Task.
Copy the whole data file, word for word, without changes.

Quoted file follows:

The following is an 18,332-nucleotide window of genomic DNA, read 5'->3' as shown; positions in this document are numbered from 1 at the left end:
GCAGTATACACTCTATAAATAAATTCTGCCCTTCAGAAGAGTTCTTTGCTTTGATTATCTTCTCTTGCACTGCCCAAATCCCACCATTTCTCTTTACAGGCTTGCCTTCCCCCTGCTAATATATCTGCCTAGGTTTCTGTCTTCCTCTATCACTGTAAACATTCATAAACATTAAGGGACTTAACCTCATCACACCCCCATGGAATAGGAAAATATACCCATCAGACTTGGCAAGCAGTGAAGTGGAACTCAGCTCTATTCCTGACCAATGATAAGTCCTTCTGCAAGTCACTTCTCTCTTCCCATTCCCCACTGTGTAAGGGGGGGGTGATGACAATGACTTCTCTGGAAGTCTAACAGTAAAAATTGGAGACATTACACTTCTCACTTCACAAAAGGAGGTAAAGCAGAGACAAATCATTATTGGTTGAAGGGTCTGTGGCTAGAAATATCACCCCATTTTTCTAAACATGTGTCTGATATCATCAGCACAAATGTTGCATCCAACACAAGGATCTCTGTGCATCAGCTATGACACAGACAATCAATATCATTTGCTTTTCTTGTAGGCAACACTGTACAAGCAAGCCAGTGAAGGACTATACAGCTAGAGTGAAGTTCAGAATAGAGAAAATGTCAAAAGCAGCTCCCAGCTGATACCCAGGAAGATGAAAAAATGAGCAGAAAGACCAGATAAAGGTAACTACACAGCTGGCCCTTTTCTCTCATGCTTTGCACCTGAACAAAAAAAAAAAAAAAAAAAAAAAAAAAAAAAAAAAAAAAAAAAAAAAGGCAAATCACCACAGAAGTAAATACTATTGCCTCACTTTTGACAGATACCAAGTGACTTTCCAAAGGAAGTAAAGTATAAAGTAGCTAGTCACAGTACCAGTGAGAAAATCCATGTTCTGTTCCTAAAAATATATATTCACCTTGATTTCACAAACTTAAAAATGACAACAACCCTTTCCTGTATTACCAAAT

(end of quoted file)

The following is an 18,332-nucleotide window of genomic DNA, read 5'->3' as shown; positions in this document are numbered from 1 at the left end:
GCAGTATACACTCTATAAATAAATTCTGCCCTTCAGAAGAGTTCTTTGCTTTGATTATCTTCTCTTGCACTGCCCAAATCCCACCATTTCTCTTTACAGGCTTGCCTTCCCCCTGCTAATATATCTGCCTAGGTTTCTGTCTTCCTCTATCACTGTAAACATTCATAAACATTAAGGGACTTAACCTCATCACACCCCCATGGAATAGGAAAATATACCCATCAGACTTGGCAAGCAGTGAAGTGGAACTCAGCTCTATTCCTGACCAATGATAAGTCCTTCTGCAAGTCACTTCTCTCTTCCCATTCCCCACTGTGTAAGGGGGGGGTGATGACAATGACTTCTCTGGAAGTCTAACAGTAAAAATTGGAGACATTACACTTCTCACTTCACAAAAGGAGGTAAAGCAGAGACAAATCATTATTGGTTGAAGGGTCTGTGGCTAGAAATATCACCCCATTTTTCTAAACATGTGTCTGATATCATCAGCACAAATGTTGCATCCAACACAAGGATCTCTGTGCATCAGCTATGACACAGACAATCAATATCATTTGCTTTTCTTGTAGGCAACACTGTACAAGCAAGCCAGTGAAGGACTATACAGCTAGAGTGAAGTTCAGAATAGAGAAAATGTCAAAAGCAGCTCCCAGCTGATACCCAGGAAGATGAAAAAATGAGCAGAAAGACCAGATAAAGGTAACTACACAGCTGGCCCTTTTCTCTCATGCTTTGCACCTGAACAAAAAAAAAAAAAAAAAAAAAAAAAAAAAAAAAAAAAAAAAAAAAAAGGCAAATCACCACAGAAGTAAATACTATTGCCTCACTTTTGACAGATACCAAGTGACTTTCCAAAGGAAGTAAAGTATAAAGTAGCTAGTCACAGTACCAGTGAGAAAATCCATGTTCTGTTCCTAAAAATATATATTCACCTTGATTTCACAAACTTAAAAATGACAACAACCCTTTCCTGTATTACCAAAT